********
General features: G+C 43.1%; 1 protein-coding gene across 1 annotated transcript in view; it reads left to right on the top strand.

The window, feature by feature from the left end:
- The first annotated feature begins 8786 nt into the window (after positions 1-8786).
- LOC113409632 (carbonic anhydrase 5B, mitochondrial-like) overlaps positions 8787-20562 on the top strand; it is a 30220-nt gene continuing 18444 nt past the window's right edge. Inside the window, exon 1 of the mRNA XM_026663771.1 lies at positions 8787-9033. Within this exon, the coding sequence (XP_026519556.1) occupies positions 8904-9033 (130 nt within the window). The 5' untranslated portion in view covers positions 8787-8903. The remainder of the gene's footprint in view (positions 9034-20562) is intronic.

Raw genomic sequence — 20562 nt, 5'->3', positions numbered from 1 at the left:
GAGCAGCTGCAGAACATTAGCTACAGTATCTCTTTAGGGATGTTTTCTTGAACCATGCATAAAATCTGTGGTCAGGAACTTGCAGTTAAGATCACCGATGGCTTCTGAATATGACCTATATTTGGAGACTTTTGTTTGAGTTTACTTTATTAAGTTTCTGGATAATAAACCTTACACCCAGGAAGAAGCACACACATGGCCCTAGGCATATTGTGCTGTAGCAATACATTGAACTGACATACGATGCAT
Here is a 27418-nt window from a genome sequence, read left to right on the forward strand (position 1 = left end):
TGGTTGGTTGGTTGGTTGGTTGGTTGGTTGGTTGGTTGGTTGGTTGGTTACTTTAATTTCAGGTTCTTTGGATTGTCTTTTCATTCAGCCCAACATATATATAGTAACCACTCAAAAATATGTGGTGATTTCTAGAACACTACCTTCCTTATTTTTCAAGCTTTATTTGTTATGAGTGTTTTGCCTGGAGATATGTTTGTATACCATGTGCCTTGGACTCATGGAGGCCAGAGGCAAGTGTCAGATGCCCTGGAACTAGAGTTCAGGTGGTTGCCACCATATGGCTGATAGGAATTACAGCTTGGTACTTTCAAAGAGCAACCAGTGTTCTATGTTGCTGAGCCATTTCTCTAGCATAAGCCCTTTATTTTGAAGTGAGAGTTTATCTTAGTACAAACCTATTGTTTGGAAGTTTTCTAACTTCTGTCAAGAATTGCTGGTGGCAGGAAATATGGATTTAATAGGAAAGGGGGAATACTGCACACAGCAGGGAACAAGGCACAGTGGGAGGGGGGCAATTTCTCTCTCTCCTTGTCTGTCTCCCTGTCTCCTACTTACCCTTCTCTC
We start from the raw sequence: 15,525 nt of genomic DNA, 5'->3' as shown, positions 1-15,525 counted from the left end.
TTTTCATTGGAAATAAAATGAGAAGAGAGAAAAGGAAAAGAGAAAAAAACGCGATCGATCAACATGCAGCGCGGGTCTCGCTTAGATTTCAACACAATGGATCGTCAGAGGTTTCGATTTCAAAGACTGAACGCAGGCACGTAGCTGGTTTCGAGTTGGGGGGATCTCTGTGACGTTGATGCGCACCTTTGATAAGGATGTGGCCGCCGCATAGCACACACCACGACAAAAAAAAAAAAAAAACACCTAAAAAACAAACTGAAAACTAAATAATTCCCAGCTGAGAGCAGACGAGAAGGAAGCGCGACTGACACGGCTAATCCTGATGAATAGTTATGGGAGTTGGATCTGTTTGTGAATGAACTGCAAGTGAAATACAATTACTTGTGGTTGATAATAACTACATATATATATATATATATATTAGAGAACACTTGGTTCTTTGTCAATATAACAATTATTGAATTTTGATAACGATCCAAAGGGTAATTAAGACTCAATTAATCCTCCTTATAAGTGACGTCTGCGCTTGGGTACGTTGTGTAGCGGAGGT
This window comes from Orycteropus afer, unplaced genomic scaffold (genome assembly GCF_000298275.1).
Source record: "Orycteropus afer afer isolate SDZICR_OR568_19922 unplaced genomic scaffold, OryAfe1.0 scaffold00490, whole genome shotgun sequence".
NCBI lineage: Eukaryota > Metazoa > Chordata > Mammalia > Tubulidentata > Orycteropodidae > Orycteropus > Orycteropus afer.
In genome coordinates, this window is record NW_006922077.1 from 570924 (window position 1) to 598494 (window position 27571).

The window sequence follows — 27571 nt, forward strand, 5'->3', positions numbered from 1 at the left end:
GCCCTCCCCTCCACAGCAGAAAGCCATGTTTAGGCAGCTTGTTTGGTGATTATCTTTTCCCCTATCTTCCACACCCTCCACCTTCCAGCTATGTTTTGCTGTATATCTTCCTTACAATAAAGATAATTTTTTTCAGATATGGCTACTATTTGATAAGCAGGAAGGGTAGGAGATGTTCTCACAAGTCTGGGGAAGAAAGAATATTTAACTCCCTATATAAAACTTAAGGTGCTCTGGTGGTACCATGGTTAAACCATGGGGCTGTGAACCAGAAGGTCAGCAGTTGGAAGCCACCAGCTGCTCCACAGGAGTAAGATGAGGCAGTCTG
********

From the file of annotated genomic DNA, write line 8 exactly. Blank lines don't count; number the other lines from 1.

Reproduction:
TGGTTGGTTGGTTGGTTGGTTGGTTGGTTGGTTGGTTGGTTGGTTGGTTACTTTAATTTCAGGTTCTTTGGATTGTCTTTTCATTCAGCCCAACATATATATAGTAACCACTCAAAAATATGTGGTGATTTCTAGAACACTACCTTCCTTATTTTTCAAGCTTTATTTGTTATGAGTGTTTTGCCTGGAGATATGTTTGTATACCATGTGCCTTGGACTCATGGAGGCCAGAGGCAAGTGTCAGATGCCCTGGAACTAGAGTTCAGGTGGTTGCCACCATATGGCTGATAGGAATTACAGCTTGGTACTTTCAAAGAGCAACCAGTGTTCTATGTTGCTGAGCCATTTCTCTAGCATAAGCCCTTTATTTTGAAGTGAGAGTTTATCTTAGTACAAACCTATTGTTTGGAAGTTTTCTAACTTCTGTCAAGAATTGCTGGTGGCAGGAAATATGGATTTAATAGGAAAGGGGGAATACTGCACACAGCAGGGAACAAGGCACAGTGGGAGGGGGGCAATTTCTCTCTCTCCTTGTCTGTCTCCCTGTCTCCTACTTACCCTTCTCTC